The House approved a measure to make Washington, D.C. the fifty-first state on Friday, marking the first time a D.C. statehood proposal has passed in either chamber of Congress. The legislation passed 232 to 180, with only one Democrat joining Republicans to vote against it.
The legislation, titled H.R. 51, would create the State of Washington, Douglass Commonwealth, named after Frederick Douglass. The district has a population of over 700,000 people, larger than the populations of Wyoming and Vermont. D.C. residents have no voting representation in Congress. Eleanor Holmes Norton represents D.C. in Congress as a non-voting delegate.
"The United States is the only democratic country that denies both voting rights in the national legislature and local autonomy to the residents of the nation's capital," Norton said in a speech on the House floor ahead of the vote. Norton also spoke about the importance of the vote in personal terms.
"My great-grandfather Richard Holmes, who escaped as a slave from a Virginia plantation, made it as far as D.C., a walk to freedom but not to equal citizenship. For three generations my family has been denied the rights other Americans take for granted," Norton said.
However, Republicans have expressed opposition to Washington, D.C. statehood, largely because the city is strongly Democratic.
Republican Senator Tom Cotton argued in a speech on the Senate floor Thursday that Wyoming may be smaller, but it is a "well-rounded working-class state."
Hawaii Senator Brian Schatz, a Democrat, retorted in a tweet that D.C. residents shouldn't be deprived of representation "just because Tom Cotton doesn't think they have the right jobs."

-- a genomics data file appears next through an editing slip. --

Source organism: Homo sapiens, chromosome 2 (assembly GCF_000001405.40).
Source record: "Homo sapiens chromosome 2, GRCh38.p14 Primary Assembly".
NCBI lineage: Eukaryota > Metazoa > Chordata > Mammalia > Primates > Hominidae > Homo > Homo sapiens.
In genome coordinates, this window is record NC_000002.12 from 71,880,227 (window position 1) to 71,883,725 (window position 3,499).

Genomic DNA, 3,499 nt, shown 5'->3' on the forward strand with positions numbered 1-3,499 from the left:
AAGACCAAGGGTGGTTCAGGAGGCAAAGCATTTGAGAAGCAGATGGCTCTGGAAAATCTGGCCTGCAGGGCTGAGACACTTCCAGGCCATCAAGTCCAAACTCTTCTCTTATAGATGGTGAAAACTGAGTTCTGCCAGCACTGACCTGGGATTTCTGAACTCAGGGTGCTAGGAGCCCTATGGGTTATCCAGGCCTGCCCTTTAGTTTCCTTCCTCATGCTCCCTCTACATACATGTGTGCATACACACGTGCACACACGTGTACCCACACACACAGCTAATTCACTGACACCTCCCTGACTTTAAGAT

"Would you trust Mayor Bowser to keep Washington safe if she were given the powers of a governor? Would you trust Marion Barry?" Cotton said, referring to the current mayor and late former mayor, both of whom are black.
Senate Majority Leader Mitch McConnell has said he would not bring the legislation to the Senate floor. Activists have called for eliminating the filibuster in the Senate in order to push D.C. statehood through, since that would remove the 60-vote threshold and allow the Senate to approve the measure with only 51 votes.
However, President Trump has also criticized the idea of D.C. statehood, and the White House has threatened to veto the legislation.
"D.C. will never be a state," Mr. Trump told the New York Post in May. "You mean District of Columbia, a state? Why? So we can have two more Democratic — Democrat senators and five more congressmen? No, thank you. That'll never happen."
Democrats argue that Republicans would be more willing to consider making D.C. a state if it were a Republican-majority city with a largely white population.
The vote on D.C. statehood was the first House floor vote on the issue since 1993.